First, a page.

18-05-2018
A Global Compact to return migrants?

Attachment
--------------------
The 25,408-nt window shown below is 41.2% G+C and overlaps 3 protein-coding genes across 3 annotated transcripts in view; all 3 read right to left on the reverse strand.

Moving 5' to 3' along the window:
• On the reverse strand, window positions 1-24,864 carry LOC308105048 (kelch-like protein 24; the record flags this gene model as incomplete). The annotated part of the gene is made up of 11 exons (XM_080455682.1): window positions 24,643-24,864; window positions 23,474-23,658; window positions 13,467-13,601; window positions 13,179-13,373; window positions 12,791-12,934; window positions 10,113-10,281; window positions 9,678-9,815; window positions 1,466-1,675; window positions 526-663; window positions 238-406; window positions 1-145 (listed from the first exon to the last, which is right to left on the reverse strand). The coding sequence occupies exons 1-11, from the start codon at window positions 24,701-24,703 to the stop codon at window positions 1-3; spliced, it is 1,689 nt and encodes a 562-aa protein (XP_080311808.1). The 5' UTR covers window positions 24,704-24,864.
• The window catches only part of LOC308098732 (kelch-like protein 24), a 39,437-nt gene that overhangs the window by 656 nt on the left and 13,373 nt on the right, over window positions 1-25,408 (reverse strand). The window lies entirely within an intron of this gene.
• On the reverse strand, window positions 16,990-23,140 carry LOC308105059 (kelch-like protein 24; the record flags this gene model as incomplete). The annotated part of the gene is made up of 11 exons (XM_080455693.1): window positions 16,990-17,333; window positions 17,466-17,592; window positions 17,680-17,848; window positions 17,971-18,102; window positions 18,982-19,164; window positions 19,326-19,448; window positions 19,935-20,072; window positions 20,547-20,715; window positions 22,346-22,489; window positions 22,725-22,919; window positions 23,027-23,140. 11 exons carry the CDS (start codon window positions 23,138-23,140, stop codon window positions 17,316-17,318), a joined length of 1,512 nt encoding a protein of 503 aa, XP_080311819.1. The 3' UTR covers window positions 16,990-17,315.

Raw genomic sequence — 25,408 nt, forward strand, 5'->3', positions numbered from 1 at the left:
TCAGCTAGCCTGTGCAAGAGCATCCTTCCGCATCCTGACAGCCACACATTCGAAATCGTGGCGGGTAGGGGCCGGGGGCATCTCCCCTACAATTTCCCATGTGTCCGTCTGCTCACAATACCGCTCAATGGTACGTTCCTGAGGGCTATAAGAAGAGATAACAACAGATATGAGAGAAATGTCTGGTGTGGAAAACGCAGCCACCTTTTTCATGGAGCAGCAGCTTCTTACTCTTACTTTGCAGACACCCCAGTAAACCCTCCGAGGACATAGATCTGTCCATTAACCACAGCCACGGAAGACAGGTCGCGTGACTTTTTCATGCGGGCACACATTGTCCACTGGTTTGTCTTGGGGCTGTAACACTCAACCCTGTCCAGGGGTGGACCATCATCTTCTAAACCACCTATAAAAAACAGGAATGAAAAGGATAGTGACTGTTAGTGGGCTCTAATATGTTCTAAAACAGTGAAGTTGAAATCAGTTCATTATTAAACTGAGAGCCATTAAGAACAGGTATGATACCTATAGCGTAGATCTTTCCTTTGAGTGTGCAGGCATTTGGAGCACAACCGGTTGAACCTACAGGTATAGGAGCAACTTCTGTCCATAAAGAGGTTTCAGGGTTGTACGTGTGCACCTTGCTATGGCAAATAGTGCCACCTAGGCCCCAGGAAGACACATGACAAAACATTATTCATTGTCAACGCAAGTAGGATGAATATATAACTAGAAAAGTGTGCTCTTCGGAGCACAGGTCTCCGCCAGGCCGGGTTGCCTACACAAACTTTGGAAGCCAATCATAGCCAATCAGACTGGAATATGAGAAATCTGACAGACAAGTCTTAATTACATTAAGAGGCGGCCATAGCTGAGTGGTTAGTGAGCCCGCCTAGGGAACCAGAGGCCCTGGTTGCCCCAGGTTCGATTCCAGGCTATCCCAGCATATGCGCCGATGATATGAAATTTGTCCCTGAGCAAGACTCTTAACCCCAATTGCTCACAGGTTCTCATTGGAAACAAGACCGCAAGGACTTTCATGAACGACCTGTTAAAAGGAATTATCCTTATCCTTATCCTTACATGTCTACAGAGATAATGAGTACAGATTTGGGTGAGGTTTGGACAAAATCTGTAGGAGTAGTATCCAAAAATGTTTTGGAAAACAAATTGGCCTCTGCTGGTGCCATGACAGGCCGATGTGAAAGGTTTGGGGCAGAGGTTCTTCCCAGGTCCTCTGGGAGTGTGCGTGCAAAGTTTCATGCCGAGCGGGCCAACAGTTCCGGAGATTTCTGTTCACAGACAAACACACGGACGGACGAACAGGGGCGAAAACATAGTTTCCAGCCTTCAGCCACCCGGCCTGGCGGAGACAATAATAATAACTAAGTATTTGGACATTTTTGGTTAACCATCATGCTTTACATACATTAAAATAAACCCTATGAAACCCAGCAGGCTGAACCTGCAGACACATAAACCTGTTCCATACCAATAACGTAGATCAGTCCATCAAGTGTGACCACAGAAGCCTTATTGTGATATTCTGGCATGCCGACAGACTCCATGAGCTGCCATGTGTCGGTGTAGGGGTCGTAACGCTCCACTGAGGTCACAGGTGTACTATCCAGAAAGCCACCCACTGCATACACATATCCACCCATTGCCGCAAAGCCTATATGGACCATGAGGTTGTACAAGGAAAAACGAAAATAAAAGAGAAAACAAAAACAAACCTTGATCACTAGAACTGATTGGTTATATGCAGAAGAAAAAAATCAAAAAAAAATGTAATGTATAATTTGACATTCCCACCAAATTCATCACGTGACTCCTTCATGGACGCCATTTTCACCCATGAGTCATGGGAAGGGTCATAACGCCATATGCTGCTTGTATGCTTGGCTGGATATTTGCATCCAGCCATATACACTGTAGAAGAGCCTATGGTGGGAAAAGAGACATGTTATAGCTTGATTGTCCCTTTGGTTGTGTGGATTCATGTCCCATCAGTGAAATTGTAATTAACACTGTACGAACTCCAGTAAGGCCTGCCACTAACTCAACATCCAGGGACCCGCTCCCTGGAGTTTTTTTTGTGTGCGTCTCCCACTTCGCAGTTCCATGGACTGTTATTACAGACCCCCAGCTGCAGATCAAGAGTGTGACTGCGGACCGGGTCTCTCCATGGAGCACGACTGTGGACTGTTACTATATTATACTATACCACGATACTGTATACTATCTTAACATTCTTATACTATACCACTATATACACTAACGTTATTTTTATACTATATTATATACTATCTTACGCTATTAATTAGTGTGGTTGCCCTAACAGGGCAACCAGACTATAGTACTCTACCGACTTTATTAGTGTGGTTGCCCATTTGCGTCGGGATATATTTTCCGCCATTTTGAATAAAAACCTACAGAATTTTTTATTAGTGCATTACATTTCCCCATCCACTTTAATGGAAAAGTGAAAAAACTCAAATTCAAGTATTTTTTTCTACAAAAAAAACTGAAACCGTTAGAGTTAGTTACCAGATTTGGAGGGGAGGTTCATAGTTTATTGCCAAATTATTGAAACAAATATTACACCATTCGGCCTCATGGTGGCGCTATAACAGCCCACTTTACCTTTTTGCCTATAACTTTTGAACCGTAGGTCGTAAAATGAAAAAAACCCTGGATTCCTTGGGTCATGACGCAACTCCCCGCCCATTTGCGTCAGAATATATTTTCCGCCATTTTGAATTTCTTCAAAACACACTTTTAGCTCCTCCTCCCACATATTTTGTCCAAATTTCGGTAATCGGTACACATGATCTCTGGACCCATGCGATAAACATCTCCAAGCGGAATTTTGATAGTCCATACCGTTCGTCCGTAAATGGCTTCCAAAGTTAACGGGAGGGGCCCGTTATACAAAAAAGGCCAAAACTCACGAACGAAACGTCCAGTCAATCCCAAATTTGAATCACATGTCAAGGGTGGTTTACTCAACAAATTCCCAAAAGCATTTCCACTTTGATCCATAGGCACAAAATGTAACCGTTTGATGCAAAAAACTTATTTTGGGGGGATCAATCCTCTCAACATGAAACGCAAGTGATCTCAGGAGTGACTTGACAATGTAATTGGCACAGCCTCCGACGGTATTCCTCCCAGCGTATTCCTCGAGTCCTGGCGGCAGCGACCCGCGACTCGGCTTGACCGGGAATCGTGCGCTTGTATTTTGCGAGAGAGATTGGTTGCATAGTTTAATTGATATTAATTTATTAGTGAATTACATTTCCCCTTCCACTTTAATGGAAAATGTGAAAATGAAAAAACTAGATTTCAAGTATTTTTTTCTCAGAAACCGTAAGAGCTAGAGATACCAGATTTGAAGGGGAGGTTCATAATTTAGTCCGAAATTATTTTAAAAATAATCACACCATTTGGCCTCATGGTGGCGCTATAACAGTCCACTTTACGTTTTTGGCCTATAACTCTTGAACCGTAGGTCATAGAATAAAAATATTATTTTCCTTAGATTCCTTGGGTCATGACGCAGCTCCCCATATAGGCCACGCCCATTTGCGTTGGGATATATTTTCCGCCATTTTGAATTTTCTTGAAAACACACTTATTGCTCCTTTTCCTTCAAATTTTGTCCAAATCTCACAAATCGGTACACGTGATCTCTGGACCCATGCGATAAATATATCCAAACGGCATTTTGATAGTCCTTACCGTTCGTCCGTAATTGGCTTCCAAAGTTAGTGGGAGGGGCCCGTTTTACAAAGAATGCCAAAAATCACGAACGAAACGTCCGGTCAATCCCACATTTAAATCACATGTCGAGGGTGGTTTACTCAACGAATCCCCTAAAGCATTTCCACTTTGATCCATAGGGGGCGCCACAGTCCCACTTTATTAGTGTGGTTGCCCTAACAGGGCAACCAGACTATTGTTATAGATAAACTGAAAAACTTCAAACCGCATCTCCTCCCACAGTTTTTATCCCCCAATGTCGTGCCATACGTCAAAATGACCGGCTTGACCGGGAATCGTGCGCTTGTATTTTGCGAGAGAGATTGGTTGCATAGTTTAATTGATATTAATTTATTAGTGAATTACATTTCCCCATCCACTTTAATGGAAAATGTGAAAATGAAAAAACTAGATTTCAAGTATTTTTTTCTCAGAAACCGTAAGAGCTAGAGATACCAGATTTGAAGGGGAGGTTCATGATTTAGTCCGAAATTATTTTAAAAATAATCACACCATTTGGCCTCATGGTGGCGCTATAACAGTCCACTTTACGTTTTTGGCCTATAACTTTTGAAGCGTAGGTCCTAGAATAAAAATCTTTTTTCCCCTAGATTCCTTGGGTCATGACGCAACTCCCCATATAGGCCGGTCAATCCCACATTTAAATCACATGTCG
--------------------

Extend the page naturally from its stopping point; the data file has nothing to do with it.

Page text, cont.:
newsimageDefending commitments on regularization doesn’t mean providing permits to all people with irregular status, but instead promoting the development of more objective, clear, accessible and affordable procedures and criteria. As the fourth of six rounds of negotiations begins, there is a stark lack of consensus among states regarding the fundamental meaning of the Global Compact for Migration. In its current version, the text of this unprecedented agreement would prioritize returning people to their countries of origin as the main response to irregular migration. Today, it is estimated that between 15% and 20% of migrants in the world have an irregular status – and this figure is probably far below reality. These statistics refer overwhelmingly to people who have entered the country with a regular status (as tourists, students, workers, etc.) and lost that status later. Only a minority cross the border in clandestine conditions. This situation increases the vulnerability of migrants, segregation, xenophobia and violence. How to respond to this reality in countries of destination is one of the most controversial issues in the Global Compact negotiations. It is a challenge for the countries of the Global North, but also for those of the South, where much global migration is concentrated. To promote safe, orderly and regular migration According to the New York Declaration of 2016, the Global Compact must promote safe, orderly and regular migration. An evident tension has arisen around these concepts. One perspective links them to the promotion of more dignified migration, which entails defining strategies to ensure that people who now migrate in situations of constant risk can do so safely and with regular status. This requires objectives and concrete commitments to policies such as the enhancement of regular pathways and migratory regularization, which have positive effects for migrants and the society of destination, and increase the state’s administrative capacities. Another perspective asserts the impossibility of assuming commitments regarding regularization, arguing that the Global Compact “would be incentivizing irregular migration.” Studies challenge the widespread notion that regularization prompts an increase in migration flows. This did not happen in countries where regularization was adopted as policy. In the case of Argentina, between 2004 and the first half of 2015, nearly 2 million residency applications were resolved, but the migrant population held steady at between 4.5 and 5 percent of the national population, a figure even lower than in previous decades. At the same time, since the first round of negotiations on the Compact, some state delegations have repeatedly requested that the text specify the “differences” between obligations and rights in relation to regular and irregular migrants, and migrants and refugees. Since the first round of negotiations on the Compact, some state delegations have repeatedly requested that the text specify the “differences” between obligations and rights in relation to regular and irregular migrants, and migrants and refugees. Them and Us – responses to migratory irregularity Structuring the debate this way conceals a fundamental fact when it comes to understanding what is at stake: a person’s inclusion in any of these categories depends on decisions made by the state. It is the state that must recognize the refugee status of people covered under international and regional conventions. In all other cases, the state exercises its discretionary power to grant entry permits and residency, and to extend or transform these permits in its territory, establishing criteria and procedures for that purpose. In other words, regular migration does not exist if the state does not generate the conditions for migrants to gain access to the permits required to enter and/or remain in the country. The revised first draft of the Global Compact has the merit of preserving some of the strengths of the initial draft (known as zero draft) and of presenting specific advances, such as keeping the commitment to enhance access to pathways for regular migration (Objective 5) – albeit in a somewhat ambiguous manner since it links them to “labor market needs”– and to ensure that migrants have equal access to social services that are essential to exercising their human rights (Objective 15). In broad terms, in addition to these two lines